Middle East

‘Decisive Storm’ besieges Houthis

SANAA / ADEN / RIYADH: A coalition of regional countries led by Saudi Arabia laid siege to conflict-ridden Yemen Thursday, launching airstrikes against Houthi rebels and vowing to cut off any outside support for the Iranian-backed movement.

A coalition spokesman called the first wave of Saudi-led air raids “successful,” vowing to press on with the intervention until goals are reached.

Speaking to reporters in Riyadh, spokesman Ahmad Assiri also said that there were no immediate plans for a ground invasion but added that “if there is a need for ground forces, Saudi Arabia and friendly states are ready and will respond to any aggression of any sort.”

The spokesman vowed that the coalition would not allow any supplies to reach the rebels and that no party would be allowed to back the Houthi rebellion.

Early in the day, Saudi forces “dealt with armed terrorist groups heading toward Saudi Arabia’s southern borders,” Assiri said, without elaborating

He added that “all forms of aircraft” have been taking part in the strikes and that all of them had “returned safely to their bases.”

The operation would continue “as long as needed” until “legitimacy” represented by President Abed Rabbou Mansour Hadi and his government was restored in Yemen, he said.

Anti-aircraft defense systems, missiles and artillery positions “were completely destroyed” and the Saudi air force “completely” took control of Yemen’s airspace “within the first 15 minutes” of raids, Assiri said.

Egyptian military and security officials told the Associated Press that the military intervention would go further, with a ground assault by Egyptian, Saudi and other forces, planned once airstrikes have weakened the rebels.

In the air assault – codenamed “Operation Decisive Storm” – Saudi Arabia deployed some 100 fighter jets, 150,000 soldiers and other navy units, Al-Arabiya TV reported. The UAE, Bahrain, Qatar, Kuwait, Jordan, Morocco, Sudan and Egypt also took part, though it was not clear which carried out actual strikes.

The strikes that began before dawn barraged Sanaa and three other provinces, hitting a Sanaa air base, military bases and anti-aircraft positions – and flattened a number of homes near the capital’s airport, killing at least 18 civilians.

In a statement as the airstrikes began, Saudi Arabia, Kuwait, the UAE, Qatar and Bahrain said their action aimed to “protect” Yemenis from Houthis who are “a tool in the hands of foreign powers.”

In an angry, televised speech, rebel leader Abdul-Malik al-Houthi accused the United States, Saudi Arabia and Israel of launching a “criminal, unjust, brutal and sinful” campaign aimed at invading and occupying Yemen.

“Yemenis won’t accept such humiliation” he said, calling the Saudis “evil.”

Washington expressed concern about Iran’s alleged role in stoking the violence, as a National Security Council official told AFP Tehran’s actions were destabilizing and threatening Yemen’s government. “We have concerns about Iranian activities in Yemen and reports of Iranian flow of arms into Yemen,” Alistair Baskey said, adding that the moves were “contributing to destabilizing the situation and contributing to the threat posed to the legitimate government.”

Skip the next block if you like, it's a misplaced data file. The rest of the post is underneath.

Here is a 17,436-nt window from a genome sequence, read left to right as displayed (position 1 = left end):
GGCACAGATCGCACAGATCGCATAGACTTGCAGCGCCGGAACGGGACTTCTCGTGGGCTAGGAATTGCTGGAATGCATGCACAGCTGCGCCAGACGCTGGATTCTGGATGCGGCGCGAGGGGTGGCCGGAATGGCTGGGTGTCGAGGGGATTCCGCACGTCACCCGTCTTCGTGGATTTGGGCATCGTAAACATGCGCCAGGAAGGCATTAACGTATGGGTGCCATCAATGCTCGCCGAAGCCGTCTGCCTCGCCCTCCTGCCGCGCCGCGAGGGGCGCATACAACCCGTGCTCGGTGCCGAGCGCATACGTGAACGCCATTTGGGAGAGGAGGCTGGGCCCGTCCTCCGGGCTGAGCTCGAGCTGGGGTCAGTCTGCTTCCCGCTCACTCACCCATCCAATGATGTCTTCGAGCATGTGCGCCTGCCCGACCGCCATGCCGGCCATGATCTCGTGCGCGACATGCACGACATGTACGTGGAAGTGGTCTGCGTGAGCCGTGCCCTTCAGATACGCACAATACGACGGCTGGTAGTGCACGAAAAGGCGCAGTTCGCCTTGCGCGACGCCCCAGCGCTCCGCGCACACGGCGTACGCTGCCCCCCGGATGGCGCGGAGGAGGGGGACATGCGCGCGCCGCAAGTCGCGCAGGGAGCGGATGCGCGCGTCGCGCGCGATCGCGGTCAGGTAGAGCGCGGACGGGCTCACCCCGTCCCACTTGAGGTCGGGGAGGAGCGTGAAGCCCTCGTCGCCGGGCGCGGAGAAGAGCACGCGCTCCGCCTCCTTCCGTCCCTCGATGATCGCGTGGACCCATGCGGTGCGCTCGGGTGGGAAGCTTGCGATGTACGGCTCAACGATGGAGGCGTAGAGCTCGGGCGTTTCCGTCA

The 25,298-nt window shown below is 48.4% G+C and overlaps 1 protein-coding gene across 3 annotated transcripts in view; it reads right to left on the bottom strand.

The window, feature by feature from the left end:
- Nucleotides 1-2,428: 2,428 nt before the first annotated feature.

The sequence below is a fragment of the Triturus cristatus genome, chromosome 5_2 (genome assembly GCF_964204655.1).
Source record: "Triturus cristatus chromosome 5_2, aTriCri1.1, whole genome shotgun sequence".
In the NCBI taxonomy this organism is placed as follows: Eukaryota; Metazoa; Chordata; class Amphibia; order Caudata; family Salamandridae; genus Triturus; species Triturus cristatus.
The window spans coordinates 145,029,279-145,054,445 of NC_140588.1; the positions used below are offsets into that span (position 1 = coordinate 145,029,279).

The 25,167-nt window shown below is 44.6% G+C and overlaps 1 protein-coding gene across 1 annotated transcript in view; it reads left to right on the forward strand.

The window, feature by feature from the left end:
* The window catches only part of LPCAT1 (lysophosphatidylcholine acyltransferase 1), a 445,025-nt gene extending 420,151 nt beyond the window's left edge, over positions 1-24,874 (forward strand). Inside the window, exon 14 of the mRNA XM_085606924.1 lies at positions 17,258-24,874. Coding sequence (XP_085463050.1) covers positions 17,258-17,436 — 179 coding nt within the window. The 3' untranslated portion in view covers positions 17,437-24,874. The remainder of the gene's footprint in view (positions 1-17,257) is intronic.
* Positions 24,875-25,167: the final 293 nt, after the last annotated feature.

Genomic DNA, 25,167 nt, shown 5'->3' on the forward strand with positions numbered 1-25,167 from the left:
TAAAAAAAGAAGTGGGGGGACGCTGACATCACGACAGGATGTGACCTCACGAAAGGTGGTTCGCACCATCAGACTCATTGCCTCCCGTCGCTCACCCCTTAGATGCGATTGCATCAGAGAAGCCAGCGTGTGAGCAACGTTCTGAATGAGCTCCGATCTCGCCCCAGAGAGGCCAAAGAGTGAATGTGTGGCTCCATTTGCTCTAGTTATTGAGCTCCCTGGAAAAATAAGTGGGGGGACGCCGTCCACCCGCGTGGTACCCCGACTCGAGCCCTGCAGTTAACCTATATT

The U.S. also announced it would provide “logistical and intelligence support” to the coalition, which officials said could cover refueling and early-warning radar aircraft support.

Iran called the airstrikes a “dangerous step,” Foreign Ministry spokeswoman Marzieh Afkham said.

“This invasion will bear no result but expansion of terrorism and extremism throughout the whole region,” she said.

Powerful explosions rocked Sanaa Thursday night and anti-aircraft fire erupted in response to what witnesses said were airstrikes by the coalition forces against a camp at Al-Istiqbal, at Sanaa’s western entrance.

Witnesses also said strikes targeted the Samaa military base, north of Sanaa, which is used by army units believed to take orders from their former commander, Ahmad Ali Saleh.

Saleh is the son of ousted President Ali Abdullah Saleh, accused of allying with the rebels.

Separately, Arab foreign ministers meeting in Egypt endorsed a draft resolution to form a unified military force, to counter growing regional security threats.

“The Arab ... ministers agreed on adopting an important principle, which is forming the unified Arab military force,” Arab League Secretary-General Nabil Elaraby told reporters in Sharm el-Sheikh.

“The task of the force will be rapid military intervention to deal with security threats to Arab nations,” Elaraby added.

The draft resolution will be on the agenda of this weekend’s Arab summit.

Over the past months, the Houthis have swept out of their northern strongholds to take over the capital and much of the north. The U.S.- and Gulf-backed president Hadi was forced to flee to the southern port of Aden, relying on the support of some police and military units and allied militiamen. But as the Houthis and their allies bore down on Aden, Hadi left the country by boat on Wednesday afternoon, security officials said.

Hadi reappeared Thursday evening, arriving by plane in Riyadh, Saudi state TV reported. A Yemeni security official told the AP the president had gone by boat to the Yemeni port of al-Mukalla in the western province of Hadramawt. The next day, he drove across the border into Oman and from there was flown to Riyadh.

The airstrikes appeared to boost the morale of troops and militiamen loyal to Hadi. In Aden, pro-Hadi militiamen battled in two districts with Houthi fighters backed by forces loyal to Saleh. Bodies of slain fighters were seen in the streets, as shops closed and residents took shelter inside their houses, witnesses said.

 
A version of this article appeared in the print edition of The Daily Star on March 27, 2015, on page 1.

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